In developing countries like Nepal, no sector is better positioned to drive the transition to a sustainable economy and a stable future than the financial sector. Integrating ESG into the financial sector will pave a path for all stakeholders being considered in the decision-making process, which will result in real impact. Over the past years, there has been an increased effort to attract foreign direct investment (FDI) in the country, which is only possible if ESG metrics are given its due importance as it is in developed countries. Sustainable investing is becoming mainstream globally, with a growing fleet of foreign investors using ESG requirements as an internal part of their investment process, and it is time that Nepal hops on to the practice.
Though at a nascent stage, a growing number of financial institutions in the country are adopting ESG practices into their investment decisions. For instance, the NMB Bank, which sources funds from numerous development finance institutes (DFIs) as well, has begun asking borrowers to comply with ESG requirements.DFIs, including FMO, CDC, and IFC, which are active in Nepal require their borrowers to follow prescribed ESG compliance standards. To fuel the usage of ESG and integrate it into the risk management process, Nepal Rastra Bank (NRB) has issued a guideline on environmental and social risk management (ESRM) for banks and financial institutions (BFIs). However, the pace of acceptance has been slow and this needs to be altered so that Nepal does not lag far behind international trends and reporting standards. There is a need to amplify the ESG ecosystem by building strategic alliances between BFIS, corporates, regulators, rating agencies, and the government.
The Next Stage
With the Covid-19 pandemic derailing the economy, there has been a shift from businesses to people, in the eyes of businesses and investors. During the pandemic, ESG funds have outperformed classic indices, and ESG factors emerged as major indicators of resilience in this crisis.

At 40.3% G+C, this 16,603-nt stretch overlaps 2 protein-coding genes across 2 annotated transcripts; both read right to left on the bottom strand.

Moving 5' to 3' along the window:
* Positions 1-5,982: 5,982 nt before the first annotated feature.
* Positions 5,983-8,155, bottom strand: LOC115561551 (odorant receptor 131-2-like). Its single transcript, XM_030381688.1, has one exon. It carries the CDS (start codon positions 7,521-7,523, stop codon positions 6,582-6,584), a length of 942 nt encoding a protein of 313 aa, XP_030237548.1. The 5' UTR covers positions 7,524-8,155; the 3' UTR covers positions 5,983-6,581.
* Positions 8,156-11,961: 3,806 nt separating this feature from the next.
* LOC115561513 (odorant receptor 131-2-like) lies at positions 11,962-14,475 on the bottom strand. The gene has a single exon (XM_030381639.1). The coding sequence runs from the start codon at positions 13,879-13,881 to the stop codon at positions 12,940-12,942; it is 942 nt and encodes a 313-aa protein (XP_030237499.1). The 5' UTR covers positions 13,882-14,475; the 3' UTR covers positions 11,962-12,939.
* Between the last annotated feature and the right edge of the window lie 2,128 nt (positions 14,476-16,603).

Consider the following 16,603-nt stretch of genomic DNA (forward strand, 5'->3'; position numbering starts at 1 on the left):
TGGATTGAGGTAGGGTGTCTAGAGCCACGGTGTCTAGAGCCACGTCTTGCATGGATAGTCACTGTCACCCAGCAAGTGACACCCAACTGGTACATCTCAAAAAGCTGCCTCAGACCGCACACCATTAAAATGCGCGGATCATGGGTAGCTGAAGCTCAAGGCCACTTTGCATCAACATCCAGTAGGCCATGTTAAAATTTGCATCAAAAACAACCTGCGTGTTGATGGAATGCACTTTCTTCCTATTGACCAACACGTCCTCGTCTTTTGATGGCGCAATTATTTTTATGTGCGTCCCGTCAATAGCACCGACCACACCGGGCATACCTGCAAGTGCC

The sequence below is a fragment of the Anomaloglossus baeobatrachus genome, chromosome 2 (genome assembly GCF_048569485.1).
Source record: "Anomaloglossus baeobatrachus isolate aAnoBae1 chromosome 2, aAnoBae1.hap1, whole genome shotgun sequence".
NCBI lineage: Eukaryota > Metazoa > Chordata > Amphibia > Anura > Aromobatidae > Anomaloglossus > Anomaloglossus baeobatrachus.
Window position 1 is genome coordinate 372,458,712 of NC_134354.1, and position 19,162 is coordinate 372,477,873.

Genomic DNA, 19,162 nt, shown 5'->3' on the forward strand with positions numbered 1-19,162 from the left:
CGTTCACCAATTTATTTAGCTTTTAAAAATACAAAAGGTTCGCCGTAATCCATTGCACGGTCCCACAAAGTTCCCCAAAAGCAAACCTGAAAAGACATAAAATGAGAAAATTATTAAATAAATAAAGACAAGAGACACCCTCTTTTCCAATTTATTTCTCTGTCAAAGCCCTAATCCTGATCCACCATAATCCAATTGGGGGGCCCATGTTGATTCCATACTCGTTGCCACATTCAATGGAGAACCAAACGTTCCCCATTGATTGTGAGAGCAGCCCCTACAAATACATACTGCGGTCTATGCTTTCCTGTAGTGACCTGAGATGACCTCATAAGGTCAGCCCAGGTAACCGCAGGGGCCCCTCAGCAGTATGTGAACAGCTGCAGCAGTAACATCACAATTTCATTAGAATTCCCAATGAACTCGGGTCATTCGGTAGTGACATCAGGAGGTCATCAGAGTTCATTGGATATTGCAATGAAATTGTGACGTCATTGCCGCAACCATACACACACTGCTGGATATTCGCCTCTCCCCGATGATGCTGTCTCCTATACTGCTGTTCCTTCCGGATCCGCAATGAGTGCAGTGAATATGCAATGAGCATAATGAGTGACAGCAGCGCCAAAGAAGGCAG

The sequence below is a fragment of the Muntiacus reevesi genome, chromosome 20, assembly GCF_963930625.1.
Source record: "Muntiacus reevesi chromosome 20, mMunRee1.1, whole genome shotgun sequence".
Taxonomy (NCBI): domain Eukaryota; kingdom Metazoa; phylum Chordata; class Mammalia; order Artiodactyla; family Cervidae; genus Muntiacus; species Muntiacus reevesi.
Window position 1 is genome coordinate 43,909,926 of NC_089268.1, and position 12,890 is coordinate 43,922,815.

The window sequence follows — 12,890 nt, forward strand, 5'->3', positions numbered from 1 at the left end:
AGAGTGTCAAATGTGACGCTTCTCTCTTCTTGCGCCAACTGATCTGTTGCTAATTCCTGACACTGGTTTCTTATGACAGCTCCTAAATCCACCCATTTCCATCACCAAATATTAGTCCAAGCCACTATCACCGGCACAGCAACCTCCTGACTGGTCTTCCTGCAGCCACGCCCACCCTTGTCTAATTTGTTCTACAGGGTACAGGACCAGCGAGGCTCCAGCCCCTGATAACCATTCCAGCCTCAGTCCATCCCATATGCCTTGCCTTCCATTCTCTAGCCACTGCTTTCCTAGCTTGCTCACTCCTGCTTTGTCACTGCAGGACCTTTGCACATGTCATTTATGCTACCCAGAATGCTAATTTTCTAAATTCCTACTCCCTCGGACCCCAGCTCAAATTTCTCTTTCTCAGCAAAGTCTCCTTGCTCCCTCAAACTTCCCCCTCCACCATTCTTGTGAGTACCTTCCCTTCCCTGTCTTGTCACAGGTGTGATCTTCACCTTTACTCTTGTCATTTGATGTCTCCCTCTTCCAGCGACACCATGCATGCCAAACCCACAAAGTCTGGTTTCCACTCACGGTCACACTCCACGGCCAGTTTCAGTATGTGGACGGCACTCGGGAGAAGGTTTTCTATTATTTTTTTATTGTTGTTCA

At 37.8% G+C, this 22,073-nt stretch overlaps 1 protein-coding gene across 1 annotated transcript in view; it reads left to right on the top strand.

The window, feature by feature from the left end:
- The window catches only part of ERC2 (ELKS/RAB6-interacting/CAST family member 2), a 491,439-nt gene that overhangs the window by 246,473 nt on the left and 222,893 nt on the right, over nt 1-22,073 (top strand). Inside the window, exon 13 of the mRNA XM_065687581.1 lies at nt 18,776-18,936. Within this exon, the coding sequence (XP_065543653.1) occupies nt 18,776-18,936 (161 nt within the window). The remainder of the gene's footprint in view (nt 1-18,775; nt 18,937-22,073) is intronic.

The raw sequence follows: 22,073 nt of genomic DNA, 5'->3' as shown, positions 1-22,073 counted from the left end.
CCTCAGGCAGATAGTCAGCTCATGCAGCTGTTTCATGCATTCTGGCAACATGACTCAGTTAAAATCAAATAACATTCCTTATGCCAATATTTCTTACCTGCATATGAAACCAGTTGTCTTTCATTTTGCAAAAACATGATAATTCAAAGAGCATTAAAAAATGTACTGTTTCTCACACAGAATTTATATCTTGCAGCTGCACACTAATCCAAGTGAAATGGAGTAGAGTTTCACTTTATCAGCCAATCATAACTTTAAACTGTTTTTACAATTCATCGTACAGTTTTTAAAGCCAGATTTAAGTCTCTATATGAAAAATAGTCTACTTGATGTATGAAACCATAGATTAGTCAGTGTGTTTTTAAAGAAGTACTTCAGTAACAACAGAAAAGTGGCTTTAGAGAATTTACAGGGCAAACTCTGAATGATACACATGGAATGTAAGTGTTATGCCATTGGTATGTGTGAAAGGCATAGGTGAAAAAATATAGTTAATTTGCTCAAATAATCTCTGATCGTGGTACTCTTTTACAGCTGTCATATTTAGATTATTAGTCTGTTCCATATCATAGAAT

Financial institutions, which are the backbone of the economy as they provide resources to grow, revive and sustain, should realize the role they can play in driving this transition. ESG factors should be integrated with operations and decisions right from strategy to investments, credit offerings to risk mitigation, and finally to external communication and reporting.
Financial institutions should evaluate non-financial information along with necessary financial disclosures. Standardization of ESG definitions and metrics for the valuation of non-financial information that is globally accepted should be developed. In the case of Nepal, more commercial banks and micro-finance institutions should adopt ESG requirements in their investment and lending processes. Being a country prone to climate risk, it should demand climate risk tests and environmental regulations. Private equity and venture capital firms should incorporate ESG requirements, not only as a mere checklist but as a mandatory practice operated into a business’s operations. They can also be the pioneers in ESG reporting where they assess the real impact of their investments. The financial sector with the integration of ESG issues will act as a catalyst and pivotal engine in driving the much-needed capital towards financing the 2030 SDG targets. These are small steps that the country can take to incorporate ESG metrics to build a resilient economy for long term value creation, and there is no better time to do it than now.
 James Chen, ” Environmental, Social, and Governance (ESG) Criteria”, Investopedia, Retrieved from: https://www.investopedia.com/terms/e/environmental-social-and-governance-esg-criteria.asp#:~:text=Environmental%2C%20social%2C%20and%20governance%20(ESG)%20criteria%20are%20a,use%20to%20screen%20potential%20investments.
 Corporate Finance Institute, “What is Corporate Governance?”
Tanushree Agrawal is a BBA Graduate from Christ University, with a major in Finance. Her areas of interest are Mergers and Acquisitions, private equity, impact investing, and economic policy. She was previously associated with BankerBay, an investment banking firm in India, working with the M&A team. She is a former fellow at beed management.